Wednesday 20 July 2016

Taimyr Gulls in spring

Cue collective groan... is mid-summer really the time to be talking about gulls? Don't we get enough of it in winter? As it is the gulling season is getting more and more like the football season; longer!

For most birders, me included, it's a time of respite from gullers trying to convince us that an elastic feature of taxon A is important when compared with the equally inconsistent feature of taxon B. As an example, look no further than Olsens Gulls where the caption to figure 594 reads "Note larger white mirrors on P9-10 than in heuglini." while on the facing page figure 588 the only gull clearly showing p9-10 in a flock of Heuglin's Gulls taking flight has larger mirrors. No wonder putative vagrant gulls are a nightmare.

Olsen treats taimyrensis as a hybrid between Heuglin's and Vega, yet Klass van Dijk et al (Taimyr Gulls: evidence for Pacific winter range, with notes on Morphology and breeding, Dutch Birding 2011) refer to various Leibers papers claiming "Genetic analysis has shown they represent a distinct population, ie, with a measurable degree of genetic differentiation and without obvious introgression...". If correct, this would knock the widely held hybrid swarm theory very firmly on the head.

I haven't had time to get into the field since my Least Tern trip so I've been looking through the huge number of Taimyr Gull images taken during my March and April gulling sessions in Mie. Hence the untimely subject. If truth be told I think my time would be much better spent trying to work out which of the phalanx of trash receptacles along my kitchen wall is best suited to take this plastic-lined metal bottle cap. At least there's a possibility of coming to a satisfying conclusion - even if it isn't the right one. With gulls I wonder whether 'satisfying' or 'right' are ever likely to apply.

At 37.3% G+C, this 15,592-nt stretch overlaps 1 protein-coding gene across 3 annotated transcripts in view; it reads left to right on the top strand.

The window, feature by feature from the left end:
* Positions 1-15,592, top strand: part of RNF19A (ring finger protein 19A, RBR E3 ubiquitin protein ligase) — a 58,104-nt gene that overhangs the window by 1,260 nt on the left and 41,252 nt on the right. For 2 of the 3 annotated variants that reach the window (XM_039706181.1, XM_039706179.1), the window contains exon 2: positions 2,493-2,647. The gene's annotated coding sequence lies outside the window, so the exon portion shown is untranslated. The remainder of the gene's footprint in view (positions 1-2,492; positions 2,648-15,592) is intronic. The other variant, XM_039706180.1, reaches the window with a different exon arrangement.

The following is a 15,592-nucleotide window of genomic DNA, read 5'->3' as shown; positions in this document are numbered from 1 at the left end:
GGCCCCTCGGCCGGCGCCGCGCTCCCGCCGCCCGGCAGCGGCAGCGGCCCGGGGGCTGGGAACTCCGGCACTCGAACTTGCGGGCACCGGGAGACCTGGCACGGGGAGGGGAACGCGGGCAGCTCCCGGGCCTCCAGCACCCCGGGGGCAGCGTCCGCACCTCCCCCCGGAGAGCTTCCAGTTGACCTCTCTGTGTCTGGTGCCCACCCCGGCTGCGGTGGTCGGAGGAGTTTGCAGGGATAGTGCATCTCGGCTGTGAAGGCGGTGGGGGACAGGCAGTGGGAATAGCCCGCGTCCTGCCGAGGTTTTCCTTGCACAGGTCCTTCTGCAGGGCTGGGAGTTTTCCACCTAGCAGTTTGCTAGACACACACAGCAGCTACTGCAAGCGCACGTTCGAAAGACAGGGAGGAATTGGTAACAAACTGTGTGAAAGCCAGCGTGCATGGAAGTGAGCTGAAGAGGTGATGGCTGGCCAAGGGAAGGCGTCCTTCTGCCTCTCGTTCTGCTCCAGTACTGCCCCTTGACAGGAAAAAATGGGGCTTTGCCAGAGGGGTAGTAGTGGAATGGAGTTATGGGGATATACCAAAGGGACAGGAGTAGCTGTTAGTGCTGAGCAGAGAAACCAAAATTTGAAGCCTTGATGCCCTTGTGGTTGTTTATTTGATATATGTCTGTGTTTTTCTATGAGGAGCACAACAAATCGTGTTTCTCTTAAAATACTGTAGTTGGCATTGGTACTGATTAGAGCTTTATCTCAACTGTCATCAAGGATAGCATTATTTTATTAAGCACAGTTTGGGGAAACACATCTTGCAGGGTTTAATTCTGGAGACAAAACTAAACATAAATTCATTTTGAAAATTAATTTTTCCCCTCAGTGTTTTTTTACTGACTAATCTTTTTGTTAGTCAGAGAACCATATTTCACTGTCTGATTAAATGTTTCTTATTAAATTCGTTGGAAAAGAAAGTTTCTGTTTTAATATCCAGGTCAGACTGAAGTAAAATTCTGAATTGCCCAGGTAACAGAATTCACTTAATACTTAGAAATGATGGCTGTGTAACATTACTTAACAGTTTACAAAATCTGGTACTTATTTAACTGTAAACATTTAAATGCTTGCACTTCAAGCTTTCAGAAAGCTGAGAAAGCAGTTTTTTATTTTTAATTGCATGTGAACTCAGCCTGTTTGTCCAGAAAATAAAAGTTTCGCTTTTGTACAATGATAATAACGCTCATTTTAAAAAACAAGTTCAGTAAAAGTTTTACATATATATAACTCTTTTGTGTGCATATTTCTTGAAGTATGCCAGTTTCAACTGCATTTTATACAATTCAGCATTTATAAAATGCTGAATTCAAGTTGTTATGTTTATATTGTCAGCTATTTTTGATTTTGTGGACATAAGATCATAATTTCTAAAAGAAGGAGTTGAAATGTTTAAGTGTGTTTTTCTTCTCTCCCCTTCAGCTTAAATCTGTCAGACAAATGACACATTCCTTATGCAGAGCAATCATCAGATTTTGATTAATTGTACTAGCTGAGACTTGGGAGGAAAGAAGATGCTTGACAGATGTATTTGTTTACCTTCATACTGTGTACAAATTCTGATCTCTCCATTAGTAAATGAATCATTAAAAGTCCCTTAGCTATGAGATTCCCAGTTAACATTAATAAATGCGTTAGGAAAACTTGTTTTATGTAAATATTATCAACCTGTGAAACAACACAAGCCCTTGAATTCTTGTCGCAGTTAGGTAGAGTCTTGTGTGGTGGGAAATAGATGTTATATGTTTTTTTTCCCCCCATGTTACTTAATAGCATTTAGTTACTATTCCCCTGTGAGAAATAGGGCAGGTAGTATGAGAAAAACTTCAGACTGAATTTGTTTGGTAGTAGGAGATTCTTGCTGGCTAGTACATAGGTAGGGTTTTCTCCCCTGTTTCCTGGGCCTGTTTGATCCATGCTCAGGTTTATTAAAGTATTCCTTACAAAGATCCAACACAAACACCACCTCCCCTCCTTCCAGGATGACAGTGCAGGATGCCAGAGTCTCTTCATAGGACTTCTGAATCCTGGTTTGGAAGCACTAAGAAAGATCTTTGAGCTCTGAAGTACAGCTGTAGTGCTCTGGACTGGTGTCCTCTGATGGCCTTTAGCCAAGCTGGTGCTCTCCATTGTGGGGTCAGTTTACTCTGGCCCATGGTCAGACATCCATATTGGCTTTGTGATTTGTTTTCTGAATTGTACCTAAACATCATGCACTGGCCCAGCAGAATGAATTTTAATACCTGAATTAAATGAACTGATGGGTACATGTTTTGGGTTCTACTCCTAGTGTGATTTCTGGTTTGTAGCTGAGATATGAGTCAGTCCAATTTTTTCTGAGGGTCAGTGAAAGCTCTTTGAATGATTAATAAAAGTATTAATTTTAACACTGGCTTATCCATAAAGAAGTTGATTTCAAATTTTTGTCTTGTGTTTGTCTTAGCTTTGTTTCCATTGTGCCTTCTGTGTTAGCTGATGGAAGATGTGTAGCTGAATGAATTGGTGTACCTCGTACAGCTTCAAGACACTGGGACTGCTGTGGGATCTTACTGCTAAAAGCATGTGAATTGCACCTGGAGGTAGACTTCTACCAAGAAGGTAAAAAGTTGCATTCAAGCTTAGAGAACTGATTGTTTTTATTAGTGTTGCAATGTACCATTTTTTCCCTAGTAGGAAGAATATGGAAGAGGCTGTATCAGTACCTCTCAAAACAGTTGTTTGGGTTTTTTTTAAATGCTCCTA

So coming to the birds I saw in spring. Taimyr Gulls are far out numbered by Vega in early March when I saw these first examples...

Taimyr Gull on the right hand end of a flock of Vega (8 March 2016). Note the long shadows; the weaker late afternoon light makes picking out the darker saddle that much easier.

Closer views of the same bird moving through the Vega flock.

It looks very typical for this time of year.

And another individual the next day...

Though it appears paler-saddled in this image it didn't amongst the Vegas on the beach, but here it's standing on a roof top so perhaps the angle and lighting make a difference. The irids of this individual are heavily speckled and likely to give a dark-eyed impression at longer distance.
The same bird as above. Though generally outer primaries vary in the extent of black shown, both towards the bases and sub-terminally, as well as in the size of mirrors and apical spots, there's far less variation compared to Vega and this bird is a fairly average example though many would show black to the base of the inner web of p9.

A month later things were getting more interesting with fewer Vegas and more Taimyr present. I photographed a large number of Taimyr on both the 8th and 9th of April but it's impossible to do them justice in a single post. So I'll post more typical individuals here and some interesting shots of very late moult and also displaying birds in another post.

A fairly standard bird on the left (with Vega) but perhaps with the most saturated hind-neck markings I came across this spring.
A large p10 mirror almost reaching the tip. I only found a single individual where the mirror broke through to the tip.
A very similar looking bird, again with a very large mirror.
Irids range from heavily speckled to clear.

I'd class this as a young adult showing limited black on both mandibles.

It also has dark markings on the outer greater and lesser primary coverts.

This is the same gull the following day, different light conditions giving a much darker-saddled appearance.

Jumping forward in time; my last very brief gulling trip was on 20 April when gull numbers were much reduced. I counted about 40 Vega and 6-7 Taimyr, only Black-headed were lingering in numbers, with around 400 still present.

April 20, not many gulls left. A Taimyr (left) with Vega and four Black-headed.

The same gull as above.

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